Review: Idol, Burning

"Prodigy" comes to mind when examining Rin Usami's brief (thus far) but astounding literary trajectory. Her 2019 debut novel, Kaka, made her the youngest recipient of the prestigious Yukio Mishima Prize. Her intriguing follow-up, Idol, Burning, published in 2020 when Usami was just 21, garnered the Akutagawa Prize, one of Japan's highest literary honors.

Youth is at the center of Usami's disturbing narrative, which highlights a 16-year-old's withdrawal from family, school and eventually the rest of reality. Akari--a name that means "light," "bright"--is a high school student who effectively disappears into the all-consuming void of obsessive fandom. Her sole reason for living is to support her "oshi"--the titular idol, Masaki Ueno, a former child star who is now part of a coed music group called Maza Maza. Akari has never actually met him, but she's learned every detail of his personal life and career, compiled his videos and interviews, analyzed every bit of news about him--including the latest allegation that he assaulted a female fan. Her support never wavers, and she works part-time so she can invest in virtually every piece of Masaki memorabilia. She buys three copies of every Masaki CD, DVD and photo book--"one to lend to others, one for personal use, and one to keep." With unflinching clarity, Usami expertly transforms Akari's devotion into debilitating disconnection.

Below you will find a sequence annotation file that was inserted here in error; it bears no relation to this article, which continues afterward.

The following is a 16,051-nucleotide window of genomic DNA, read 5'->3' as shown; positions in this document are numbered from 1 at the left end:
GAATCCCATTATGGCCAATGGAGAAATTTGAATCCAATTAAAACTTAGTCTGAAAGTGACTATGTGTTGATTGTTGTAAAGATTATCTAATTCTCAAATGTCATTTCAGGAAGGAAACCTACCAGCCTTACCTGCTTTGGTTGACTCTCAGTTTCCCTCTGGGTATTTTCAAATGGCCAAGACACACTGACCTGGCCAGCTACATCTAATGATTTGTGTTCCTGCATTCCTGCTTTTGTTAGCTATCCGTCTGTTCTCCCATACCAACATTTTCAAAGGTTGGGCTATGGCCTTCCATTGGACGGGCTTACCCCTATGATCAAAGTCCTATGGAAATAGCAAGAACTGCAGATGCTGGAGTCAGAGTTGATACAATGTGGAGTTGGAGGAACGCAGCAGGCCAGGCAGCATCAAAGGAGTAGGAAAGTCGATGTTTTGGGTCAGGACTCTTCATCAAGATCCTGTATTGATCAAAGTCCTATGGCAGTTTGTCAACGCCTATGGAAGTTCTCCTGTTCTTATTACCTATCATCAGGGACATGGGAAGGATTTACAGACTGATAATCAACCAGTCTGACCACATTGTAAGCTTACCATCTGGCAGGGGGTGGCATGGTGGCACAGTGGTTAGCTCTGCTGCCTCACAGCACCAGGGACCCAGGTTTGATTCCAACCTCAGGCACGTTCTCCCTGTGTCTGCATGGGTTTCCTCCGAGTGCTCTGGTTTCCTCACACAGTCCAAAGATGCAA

Asa Yoneda translates from the Japanese for Usami's U.S. debut. Yoneda's thoughtful note at the novel's end skillfully augments the narrative with historical and cultural revelations that might not be obvious to non-Japanese audiences. What might seem to have been a sparse meditation on teenage isolation gets brilliantly contextualized with nods to nuclear destruction, Western occupation and the core of Japanese identity. Yoneda also adds that Idol, Burning was 2020's "single bestselling novel published in Japanese"--further proof of its powerful, universal resonance.

Affecting black-and-white drawings by Leslie Hung introduce unnamed chapters, meant to "capture the quiet moments of loneliness that Akari experiences," Hung writes in her own afterword. Book designer Delaney Allen also gets his say, projecting a sense of "teetering on collapse" for his distinctive cover art. A village emerges to ensure Usami's Stateside success. Pair with Mieko Kawakami's All the Lovers of the Night or Sayaka Murata's Convenience Store Woman for haunting, enhanced understanding of social detachment and contemporary malaise. --Terry Hong, Smithsonian BookDragon

Shelf Talker: A poignant, disturbing international bestseller from Japan exposes teenage detachment and isolation in the frenetic world of obsessive fandom.

Powered by: Xtenit